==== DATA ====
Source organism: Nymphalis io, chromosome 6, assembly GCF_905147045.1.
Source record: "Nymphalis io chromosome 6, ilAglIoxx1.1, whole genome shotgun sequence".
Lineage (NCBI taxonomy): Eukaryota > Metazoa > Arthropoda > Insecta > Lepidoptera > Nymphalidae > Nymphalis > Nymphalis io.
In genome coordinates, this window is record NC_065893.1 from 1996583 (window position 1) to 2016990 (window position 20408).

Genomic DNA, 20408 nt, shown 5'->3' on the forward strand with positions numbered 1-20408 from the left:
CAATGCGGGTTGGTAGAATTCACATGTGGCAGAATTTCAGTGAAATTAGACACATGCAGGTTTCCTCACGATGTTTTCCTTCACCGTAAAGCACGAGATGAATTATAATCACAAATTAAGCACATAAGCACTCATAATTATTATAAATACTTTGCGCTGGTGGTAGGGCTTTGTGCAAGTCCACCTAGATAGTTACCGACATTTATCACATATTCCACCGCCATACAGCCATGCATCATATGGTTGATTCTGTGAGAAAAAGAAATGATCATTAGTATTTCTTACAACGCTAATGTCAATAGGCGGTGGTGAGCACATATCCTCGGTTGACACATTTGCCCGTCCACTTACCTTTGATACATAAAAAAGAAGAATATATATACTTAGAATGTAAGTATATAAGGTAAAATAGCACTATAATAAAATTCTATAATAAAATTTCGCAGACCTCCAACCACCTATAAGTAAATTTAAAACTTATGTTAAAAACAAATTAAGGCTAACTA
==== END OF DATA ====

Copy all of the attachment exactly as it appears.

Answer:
Source organism: Nymphalis io, chromosome 6, assembly GCF_905147045.1.
Source record: "Nymphalis io chromosome 6, ilAglIoxx1.1, whole genome shotgun sequence".
Lineage (NCBI taxonomy): Eukaryota > Metazoa > Arthropoda > Insecta > Lepidoptera > Nymphalidae > Nymphalis > Nymphalis io.
In genome coordinates, this window is record NC_065893.1 from 1996583 (window position 1) to 2016990 (window position 20408).

Genomic DNA, 20408 nt, shown 5'->3' on the forward strand with positions numbered 1-20408 from the left:
CAATGCGGGTTGGTAGAATTCACATGTGGCAGAATTTCAGTGAAATTAGACACATGCAGGTTTCCTCACGATGTTTTCCTTCACCGTAAAGCACGAGATGAATTATAATCACAAATTAAGCACATAAGCACTCATAATTATTATAAATACTTTGCGCTGGTGGTAGGGCTTTGTGCAAGTCCACCTAGATAGTTACCGACATTTATCACATATTCCACCGCCATACAGCCATGCATCATATGGTTGATTCTGTGAGAAAAAGAAATGATCATTAGTATTTCTTACAACGCTAATGTCAATAGGCGGTGGTGAGCACATATCCTCGGTTGACACATTTGCCCGTCCACTTACCTTTGATACATAAAAAAGAAGAATATATATACTTAGAATGTAAGTATATAAGGTAAAATAGCACTATAATAAAATTCTATAATAAAATTTCGCAGACCTCCAACCACCTATAAGTAAATTTAAAACTTATGTTAAAAACAAATTAAGGCTAACTA